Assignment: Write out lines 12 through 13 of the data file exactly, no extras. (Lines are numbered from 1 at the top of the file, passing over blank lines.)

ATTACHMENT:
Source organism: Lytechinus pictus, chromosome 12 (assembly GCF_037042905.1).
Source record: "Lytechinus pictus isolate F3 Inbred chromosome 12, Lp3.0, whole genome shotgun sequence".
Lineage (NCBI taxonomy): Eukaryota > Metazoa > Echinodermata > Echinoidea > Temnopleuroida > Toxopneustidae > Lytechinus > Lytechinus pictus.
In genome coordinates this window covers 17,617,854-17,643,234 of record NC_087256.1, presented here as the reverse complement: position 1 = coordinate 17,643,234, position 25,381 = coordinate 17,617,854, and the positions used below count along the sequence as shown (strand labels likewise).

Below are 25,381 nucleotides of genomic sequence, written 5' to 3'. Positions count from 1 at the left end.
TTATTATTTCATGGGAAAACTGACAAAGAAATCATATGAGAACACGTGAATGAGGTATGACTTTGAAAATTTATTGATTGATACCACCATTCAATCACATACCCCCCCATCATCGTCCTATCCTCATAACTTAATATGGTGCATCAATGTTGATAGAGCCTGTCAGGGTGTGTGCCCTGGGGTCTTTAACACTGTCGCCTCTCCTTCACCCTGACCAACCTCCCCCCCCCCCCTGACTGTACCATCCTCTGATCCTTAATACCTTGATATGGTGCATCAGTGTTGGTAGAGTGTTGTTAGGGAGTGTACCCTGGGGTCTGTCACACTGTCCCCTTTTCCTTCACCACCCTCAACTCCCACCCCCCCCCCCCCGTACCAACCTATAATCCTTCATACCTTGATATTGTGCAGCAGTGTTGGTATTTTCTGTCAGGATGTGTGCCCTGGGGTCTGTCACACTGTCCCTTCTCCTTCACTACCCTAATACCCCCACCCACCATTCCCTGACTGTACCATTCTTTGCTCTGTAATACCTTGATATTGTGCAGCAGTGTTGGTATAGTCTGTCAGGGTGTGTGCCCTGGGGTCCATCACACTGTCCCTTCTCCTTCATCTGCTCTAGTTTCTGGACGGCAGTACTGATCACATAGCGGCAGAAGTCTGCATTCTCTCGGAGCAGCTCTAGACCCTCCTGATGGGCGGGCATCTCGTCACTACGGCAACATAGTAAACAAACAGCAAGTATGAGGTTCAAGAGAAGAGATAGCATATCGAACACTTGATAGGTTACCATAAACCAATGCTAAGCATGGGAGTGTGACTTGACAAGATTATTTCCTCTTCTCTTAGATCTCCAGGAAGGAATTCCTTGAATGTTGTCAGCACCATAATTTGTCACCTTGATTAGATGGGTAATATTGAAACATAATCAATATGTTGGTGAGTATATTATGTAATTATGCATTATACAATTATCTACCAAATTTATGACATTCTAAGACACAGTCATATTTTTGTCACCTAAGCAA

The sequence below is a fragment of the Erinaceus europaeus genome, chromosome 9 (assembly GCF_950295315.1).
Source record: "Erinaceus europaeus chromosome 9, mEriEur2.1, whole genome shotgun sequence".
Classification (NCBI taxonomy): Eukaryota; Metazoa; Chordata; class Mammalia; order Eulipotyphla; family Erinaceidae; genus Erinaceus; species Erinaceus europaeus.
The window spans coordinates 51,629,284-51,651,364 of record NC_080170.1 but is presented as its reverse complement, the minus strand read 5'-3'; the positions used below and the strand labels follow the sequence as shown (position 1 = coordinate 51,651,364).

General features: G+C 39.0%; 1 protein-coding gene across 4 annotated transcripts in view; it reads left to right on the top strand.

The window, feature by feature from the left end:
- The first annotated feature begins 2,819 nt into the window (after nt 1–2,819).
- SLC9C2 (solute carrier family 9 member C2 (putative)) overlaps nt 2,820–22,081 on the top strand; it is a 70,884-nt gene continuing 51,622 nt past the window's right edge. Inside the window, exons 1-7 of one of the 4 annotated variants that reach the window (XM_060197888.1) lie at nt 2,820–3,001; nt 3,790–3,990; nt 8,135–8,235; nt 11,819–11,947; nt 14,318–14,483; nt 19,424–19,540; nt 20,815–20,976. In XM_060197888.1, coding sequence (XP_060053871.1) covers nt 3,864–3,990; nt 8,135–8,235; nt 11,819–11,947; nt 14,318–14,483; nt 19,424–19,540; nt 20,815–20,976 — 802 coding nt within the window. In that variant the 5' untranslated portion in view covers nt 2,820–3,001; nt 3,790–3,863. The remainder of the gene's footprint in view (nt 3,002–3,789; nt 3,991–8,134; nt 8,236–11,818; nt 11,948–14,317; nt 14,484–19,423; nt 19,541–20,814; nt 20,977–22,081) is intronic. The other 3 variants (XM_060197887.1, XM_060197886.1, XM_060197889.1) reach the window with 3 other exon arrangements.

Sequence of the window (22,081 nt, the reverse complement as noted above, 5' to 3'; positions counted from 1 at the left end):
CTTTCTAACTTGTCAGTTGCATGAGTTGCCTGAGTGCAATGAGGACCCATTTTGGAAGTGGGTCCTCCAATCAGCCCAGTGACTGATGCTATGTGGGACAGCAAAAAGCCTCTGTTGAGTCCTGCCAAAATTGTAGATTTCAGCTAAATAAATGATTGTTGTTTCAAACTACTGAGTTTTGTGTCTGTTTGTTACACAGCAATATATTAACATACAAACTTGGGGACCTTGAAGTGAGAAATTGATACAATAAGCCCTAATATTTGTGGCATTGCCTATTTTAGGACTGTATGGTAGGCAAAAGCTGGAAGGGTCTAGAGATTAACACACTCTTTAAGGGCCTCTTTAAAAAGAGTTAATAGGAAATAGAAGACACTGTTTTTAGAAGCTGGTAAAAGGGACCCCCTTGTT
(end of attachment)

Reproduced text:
The window, feature by feature from the left end:
- The first annotated feature begins 2,819 nt into the window (after nt 1–2,819).